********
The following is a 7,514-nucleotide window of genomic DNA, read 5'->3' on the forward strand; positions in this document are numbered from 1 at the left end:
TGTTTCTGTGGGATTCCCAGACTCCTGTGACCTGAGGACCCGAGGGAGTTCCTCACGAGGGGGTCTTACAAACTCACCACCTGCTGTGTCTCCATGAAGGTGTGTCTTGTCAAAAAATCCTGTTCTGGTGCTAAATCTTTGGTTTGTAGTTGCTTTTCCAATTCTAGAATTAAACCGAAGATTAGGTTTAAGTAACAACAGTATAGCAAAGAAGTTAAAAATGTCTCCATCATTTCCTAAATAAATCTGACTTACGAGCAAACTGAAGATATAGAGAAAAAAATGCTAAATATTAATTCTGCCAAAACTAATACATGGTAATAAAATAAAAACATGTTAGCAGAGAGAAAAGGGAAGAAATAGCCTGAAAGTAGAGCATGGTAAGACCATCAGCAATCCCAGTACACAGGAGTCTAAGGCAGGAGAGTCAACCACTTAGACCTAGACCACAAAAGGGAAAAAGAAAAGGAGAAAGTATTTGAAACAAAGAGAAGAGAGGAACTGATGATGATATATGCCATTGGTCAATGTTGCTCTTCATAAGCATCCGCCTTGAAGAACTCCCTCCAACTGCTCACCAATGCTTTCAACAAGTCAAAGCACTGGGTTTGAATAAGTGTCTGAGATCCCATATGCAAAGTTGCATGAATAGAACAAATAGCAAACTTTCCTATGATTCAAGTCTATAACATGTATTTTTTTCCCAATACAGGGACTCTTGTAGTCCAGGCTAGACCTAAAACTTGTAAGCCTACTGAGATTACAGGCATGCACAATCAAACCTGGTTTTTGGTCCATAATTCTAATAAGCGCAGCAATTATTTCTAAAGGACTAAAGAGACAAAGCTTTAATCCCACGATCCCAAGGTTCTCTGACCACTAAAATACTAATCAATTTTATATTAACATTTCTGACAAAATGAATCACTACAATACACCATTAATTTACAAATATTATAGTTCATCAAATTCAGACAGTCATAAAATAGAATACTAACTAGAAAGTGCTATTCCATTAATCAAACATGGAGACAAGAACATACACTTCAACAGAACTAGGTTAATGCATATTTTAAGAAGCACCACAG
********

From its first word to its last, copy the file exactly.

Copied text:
The following is a 7,514-nucleotide window of genomic DNA, read 5'->3' on the forward strand; positions in this document are numbered from 1 at the left end:
TGTTTCTGTGGGATTCCCAGACTCCTGTGACCTGAGGACCCGAGGGAGTTCCTCACGAGGGGGTCTTACAAACTCACCACCTGCTGTGTCTCCATGAAGGTGTGTCTTGTCAAAAAATCCTGTTCTGGTGCTAAATCTTTGGTTTGTAGTTGCTTTTCCAATTCTAGAATTAAACCGAAGATTAGGTTTAAGTAACAACAGTATAGCAAAGAAGTTAAAAATGTCTCCATCATTTCCTAAATAAATCTGACTTACGAGCAAACTGAAGATATAGAGAAAAAAATGCTAAATATTAATTCTGCCAAAACTAATACATGGTAATAAAATAAAAACATGTTAGCAGAGAGAAAAGGGAAGAAATAGCCTGAAAGTAGAGCATGGTAAGACCATCAGCAATCCCAGTACACAGGAGTCTAAGGCAGGAGAGTCAACCACTTAGACCTAGACCACAAAAGGGAAAAAGAAAAGGAGAAAGTATTTGAAACAAAGAGAAGAGAGGAACTGATGATGATATATGCCATTGGTCAATGTTGCTCTTCATAAGCATCCGCCTTGAAGAACTCCCTCCAACTGCTCACCAATGCTTTCAACAAGTCAAAGCACTGGGTTTGAATAAGTGTCTGAGATCCCATATGCAAAGTTGCATGAATAGAACAAATAGCAAACTTTCCTATGATTCAAGTCTATAACATGTATTTTTTTCCCAATACAGGGACTCTTGTAGTCCAGGCTAGACCTAAAACTTGTAAGCCTACTGAGATTACAGGCATGCACAATCAAACCTGGTTTTTGGTCCATAATTCTAATAAGCGCAGCAATTATTTCTAAAGGACTAAAGAGACAAAGCTTTAATCCCACGATCCCAAGGTTCTCTGACCACTAAAATACTAATCAATTTTATATTAACATTTCTGACAAAATGAATCACTACAATACACCATTAATTTACAAATATTATAGTTCATCAAATTCAGACAGTCATAAAATAGAATACTAACTAGAAAGTGCTATTCCATTAATCAAACATGGAGACAAGAACATACACTTCAACAGAACTAGGTTAATGCATATTTTAAGAAGCACCACAG